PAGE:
A couple of years ago I published a post titled I, meaning not the subjective first-person singular pronoun but an abbreviation of “incompetence.” I focused on the California Department of Transportation, and mentioned in passing the CIA and FBI, where I interpreted the I in the abbreviations as just that.

My discussion in that post was based on observation, not personal experience. But since my mother died, two months ago, I have had the opportunity of experiencing institutional incompetence first-hand, and specifically with respect to institutions dealing with insurance of one kind or another. I’m therefore calling this post I2, for Insurance Incompetence.

There were three institutions that gave me this opportunity, one governmental and two private. The governmental one is, of course, the Social Security Administration (SSA), and this is the one I will discuss today.

On January 28 I received this letter, addressed to my mother:


Now, my mother died last December 3, and, since I was told by both her social worker and the funeral director that the mortuary would inform SSA of her death, I didn’t think that I needed to bother doing so, until, some time in early January, I noticed that a Social Security payment had been credited to her account. I immediately called SSA, and when I finally reached a representative, I was told that they had not been notified of her death, but that it would be registered right away. So, imagine my surprise at receiving the letter, sent about three weeks after that.

Since the letter gave me the direct line of Mrs. X, I called it as soon as I could. Of course I got her voicemail, and left a message to call me back (which the outgoing message promised to do “as soon as possible”). There was no callback, so I called again the next day, and this time I got her. When I identified myself there was no acknowledgment of my message, and, once again, I was told that there was no record of her death. Would I please fax a copy of her death certificate? After I did that I was assured that there would be no more payments, and that the surplus payment would be deducted by the Treasury.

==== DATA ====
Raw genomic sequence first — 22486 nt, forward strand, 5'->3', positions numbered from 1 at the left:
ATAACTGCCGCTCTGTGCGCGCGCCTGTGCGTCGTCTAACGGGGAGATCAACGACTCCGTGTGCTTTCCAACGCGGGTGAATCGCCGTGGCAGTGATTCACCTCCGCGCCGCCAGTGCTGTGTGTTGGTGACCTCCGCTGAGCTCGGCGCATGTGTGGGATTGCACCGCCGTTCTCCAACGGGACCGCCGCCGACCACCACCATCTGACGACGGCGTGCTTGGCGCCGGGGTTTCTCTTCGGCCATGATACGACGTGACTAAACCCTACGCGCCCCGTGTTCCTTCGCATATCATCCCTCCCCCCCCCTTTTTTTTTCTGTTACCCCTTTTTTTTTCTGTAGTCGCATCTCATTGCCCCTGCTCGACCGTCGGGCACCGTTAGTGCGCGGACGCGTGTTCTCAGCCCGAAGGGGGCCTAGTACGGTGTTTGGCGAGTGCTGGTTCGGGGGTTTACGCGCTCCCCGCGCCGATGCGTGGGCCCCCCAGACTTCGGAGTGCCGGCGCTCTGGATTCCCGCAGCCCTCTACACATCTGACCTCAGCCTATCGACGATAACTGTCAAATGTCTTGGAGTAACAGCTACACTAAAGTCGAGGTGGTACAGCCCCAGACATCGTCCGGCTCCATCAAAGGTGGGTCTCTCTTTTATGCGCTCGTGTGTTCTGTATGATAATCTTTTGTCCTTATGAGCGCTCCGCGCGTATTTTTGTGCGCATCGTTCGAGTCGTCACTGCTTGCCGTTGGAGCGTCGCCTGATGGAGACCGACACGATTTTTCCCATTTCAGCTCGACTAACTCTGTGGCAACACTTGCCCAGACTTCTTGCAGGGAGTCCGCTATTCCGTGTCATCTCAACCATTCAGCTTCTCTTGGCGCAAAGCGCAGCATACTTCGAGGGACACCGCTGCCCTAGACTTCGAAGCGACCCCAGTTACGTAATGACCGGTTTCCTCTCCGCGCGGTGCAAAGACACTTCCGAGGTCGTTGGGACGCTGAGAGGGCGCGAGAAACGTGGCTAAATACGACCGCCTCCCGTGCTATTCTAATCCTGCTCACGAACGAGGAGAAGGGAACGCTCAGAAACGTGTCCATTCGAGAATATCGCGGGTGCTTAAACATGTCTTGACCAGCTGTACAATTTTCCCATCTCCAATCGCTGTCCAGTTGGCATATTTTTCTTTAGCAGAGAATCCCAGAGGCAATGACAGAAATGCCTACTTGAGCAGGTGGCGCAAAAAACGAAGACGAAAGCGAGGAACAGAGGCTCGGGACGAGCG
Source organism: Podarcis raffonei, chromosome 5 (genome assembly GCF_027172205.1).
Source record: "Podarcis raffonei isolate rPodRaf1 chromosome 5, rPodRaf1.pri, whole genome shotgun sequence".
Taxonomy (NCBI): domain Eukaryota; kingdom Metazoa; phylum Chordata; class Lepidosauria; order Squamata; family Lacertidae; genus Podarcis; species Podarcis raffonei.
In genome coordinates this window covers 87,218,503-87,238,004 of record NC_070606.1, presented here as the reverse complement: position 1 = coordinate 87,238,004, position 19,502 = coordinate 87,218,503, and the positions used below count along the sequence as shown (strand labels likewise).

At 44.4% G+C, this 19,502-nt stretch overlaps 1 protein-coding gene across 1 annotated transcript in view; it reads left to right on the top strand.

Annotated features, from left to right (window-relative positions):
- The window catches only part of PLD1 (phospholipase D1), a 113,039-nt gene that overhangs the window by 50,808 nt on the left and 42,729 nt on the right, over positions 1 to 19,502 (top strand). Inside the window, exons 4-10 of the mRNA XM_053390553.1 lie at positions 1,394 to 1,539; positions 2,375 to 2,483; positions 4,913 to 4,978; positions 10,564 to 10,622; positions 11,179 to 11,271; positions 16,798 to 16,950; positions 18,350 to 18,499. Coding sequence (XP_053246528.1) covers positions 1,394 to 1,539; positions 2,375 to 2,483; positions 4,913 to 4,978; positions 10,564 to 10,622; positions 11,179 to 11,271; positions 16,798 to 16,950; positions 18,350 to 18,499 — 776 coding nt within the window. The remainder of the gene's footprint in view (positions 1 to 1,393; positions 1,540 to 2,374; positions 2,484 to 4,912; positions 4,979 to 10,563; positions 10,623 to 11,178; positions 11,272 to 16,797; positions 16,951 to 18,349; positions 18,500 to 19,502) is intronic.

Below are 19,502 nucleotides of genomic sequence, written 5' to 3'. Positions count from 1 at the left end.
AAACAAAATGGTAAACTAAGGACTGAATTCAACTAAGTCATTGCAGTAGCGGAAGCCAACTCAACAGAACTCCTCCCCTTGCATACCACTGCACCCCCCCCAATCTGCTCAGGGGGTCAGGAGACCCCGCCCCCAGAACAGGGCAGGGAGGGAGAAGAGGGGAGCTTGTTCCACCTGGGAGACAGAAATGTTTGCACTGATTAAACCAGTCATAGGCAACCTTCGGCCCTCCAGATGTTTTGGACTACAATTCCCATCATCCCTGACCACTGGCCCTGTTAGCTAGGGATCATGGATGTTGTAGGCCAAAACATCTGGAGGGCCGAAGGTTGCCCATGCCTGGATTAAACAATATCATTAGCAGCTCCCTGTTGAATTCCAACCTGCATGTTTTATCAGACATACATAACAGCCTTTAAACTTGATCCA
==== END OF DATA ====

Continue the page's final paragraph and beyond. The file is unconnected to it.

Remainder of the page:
Guess what? Today another payment appeared in my mother’s account.

Next time: private insurers.


April 11, 2016

A little over a year ago I published a post in which I proposed a simple rule for comparing the prices of things across the years.  I call it the “one-hundred rule” because it postulates that, at least since about 1900, prices — in US dollars — have been increasing a hundredfold in 100 years. It corresponds to an annual inflation rate of 4.73%, and also means that prices double every 15 years. I have found that it works quite well for such disparate products and services as postage, coffee, hamburgers, hotel rooms, cars (at least from the time that they were in general use) and even houses in rural England (with reference to Downton Abbey).

Some products or services, however, cannot be compared over a long time span.  As I noted in the post, the price of a Model T Ford automobile dropped considerably in the decade after its introduction, as car ownership gradually became the norm, and the formula works only from the later point in time (1925).   Similarly, a telephone call nowadays is a very different process from what it was half a century ago.

And while the formula works reasonably well with respect to broadly based housing costs, it fails spectacularly when it comes to housing in cities. A personal example: in 1966 (exactly half a century ago) my then-wife and I bought a small house in Berkeley (California) for $16,900 and sold it six years later for $22,300. This is a factor of 1.32, and 1.04736 = 1000.06 = 1.32 — perfect! But according to the rule the price should now be ten times what we paid, that is, around $170,000. Instead, it is estimated at between $700,000 and $800,000. Yikes!